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Spring 2014 iAWFUL List – Consumers in the Crosshairs

Twice a year, the team releases an updated iAWFUL list. The list provides a concise collection of both active and proposed legislation that would present a significant non-market barrier to Internet commerce.

This year’s list is full of legislative efforts run amok. As legislators and regulators fall over themselves in a race to regulate Internet services, many are doing more harm than good. In many cases unfamiliarity with technology or misinformation is driving action.

Data breaches and privacy concerns have whipped elected officials into action, but as the 2014 iAWFUL list finds, elected officials are making things worse. Read more

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How Russia and China could take over the internet!

How Russia and China could take over the internet!

Kevin Murphy, April 7, 2014, 13:42:49 (UTC), Domain Policy

Do governments have too much potential power over ICANN, and do they need reining in before the US cuts itself loose?

It’s a question that’s emerging given the recent decision of the United States government to remove itself from stewardship of the domain name system root zone.

The US National Telecommunications and Information Administration may have no intention of allowing other governments to replace it as overseer of the IANA functions, but that doesn’t mean that governments won’t be able to abuse their powers in future under ICANN’s existing structures. Read more

MountainPass

The Path Forward: Accountability Through the IANA Transition

It’s clear that the US government is intent on dropping its legacy contractual role for the IANA functions. Whatever your views on the wisdom or timing of that decision, the challenge now is to ensure that the transition leaves ICANN in the best possible position to succeed.

Arriving yesterday to the island nation of Singapore felt strangely appropriate. Over the past week I’ve been one of the lonely people in the ICANN community to express concern about the US government’s decision…

READ MORE at Circle ID

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Rewriting the future of Internet governance

Americans created, built, and advanced the Internet, while leading the effort to protect it from censorship or discriminatory taxes and regulation.  But now the U.S. government is releasing a big part of its stewardship role, leaving it to others to chart a path that keeps the Internet secure, stable, and successful.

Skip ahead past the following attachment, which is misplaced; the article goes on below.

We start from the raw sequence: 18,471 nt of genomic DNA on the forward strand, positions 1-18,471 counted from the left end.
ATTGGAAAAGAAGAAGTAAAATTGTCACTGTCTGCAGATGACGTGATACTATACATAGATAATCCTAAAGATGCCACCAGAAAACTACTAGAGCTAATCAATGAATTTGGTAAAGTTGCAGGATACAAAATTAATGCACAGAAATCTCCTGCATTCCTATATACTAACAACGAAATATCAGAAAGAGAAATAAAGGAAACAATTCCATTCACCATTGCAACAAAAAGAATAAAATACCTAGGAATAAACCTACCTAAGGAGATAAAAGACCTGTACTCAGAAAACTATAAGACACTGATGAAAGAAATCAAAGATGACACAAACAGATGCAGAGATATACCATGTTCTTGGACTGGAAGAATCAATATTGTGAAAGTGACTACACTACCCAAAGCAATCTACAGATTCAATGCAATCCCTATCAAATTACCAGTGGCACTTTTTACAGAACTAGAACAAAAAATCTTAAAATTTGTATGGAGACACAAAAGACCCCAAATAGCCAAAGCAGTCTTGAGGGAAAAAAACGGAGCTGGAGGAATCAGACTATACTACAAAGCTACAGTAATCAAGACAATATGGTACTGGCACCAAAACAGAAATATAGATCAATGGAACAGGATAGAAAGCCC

Last week the Commerce Department announced that it would relinquish control of its contractual authority over the Internet’s global addressing system.   Continue Reading

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Changing the Conversation about Fairness in Internet Taxation

Earlier today we had the opportunity to present members of Congress with a workable alternative to the unfair and unconstitutional Internet sales tax measure that was rammed through the Senate last year. Other witnesses were given the same opportunity, so it’s a shame they didn’t make the most of it.

Last year, the House Judiciary Committee, led by Chairman Goodlatte, took on the daunting challenge of trying to repair the Marketplace Fairness Act (MFA), a broken bill that emerged from the broken process of the US Senate, who failed to hold a single hearing and then blocked all floor amendments.

The House Judiciary committee’s first response to this challenge was to publish principles to guide any effort to overturn today’s standard, where every business must pay sales tax for any state where it has a physical presence.    The good news is that these principles were sensible, smart and workable. The bad news is that the bill passed by the Senate violated every single one of them.

Which brings us to today’s hearing, titled, “Exploring alternative solutions on the Internet sales tax issue”.   While the Senate bill can’t even meet the basic principles of fairness, neutrality, simplicity and constitutionality, the House knew it was time to entertain approaches that might actually work.

For our part, we offered an alternative called Home Rule and Revenue Return.  It would treat all businesses the same, whether brick-and-mortar, catalog, or online, subjecting each to the rates, rules, and audits in only the states where they are located.  Our alternative requires sellers to collect sales tax on remote sales using their home rules, then returns that tax revenue to states where purchasers reside.  And our alternative meets all of the Committee principles.

Unfortunately, some other hearing witnesses used their time today trying to revive the old conversation about Internet sales tax, rather than contributing to the new one. Read more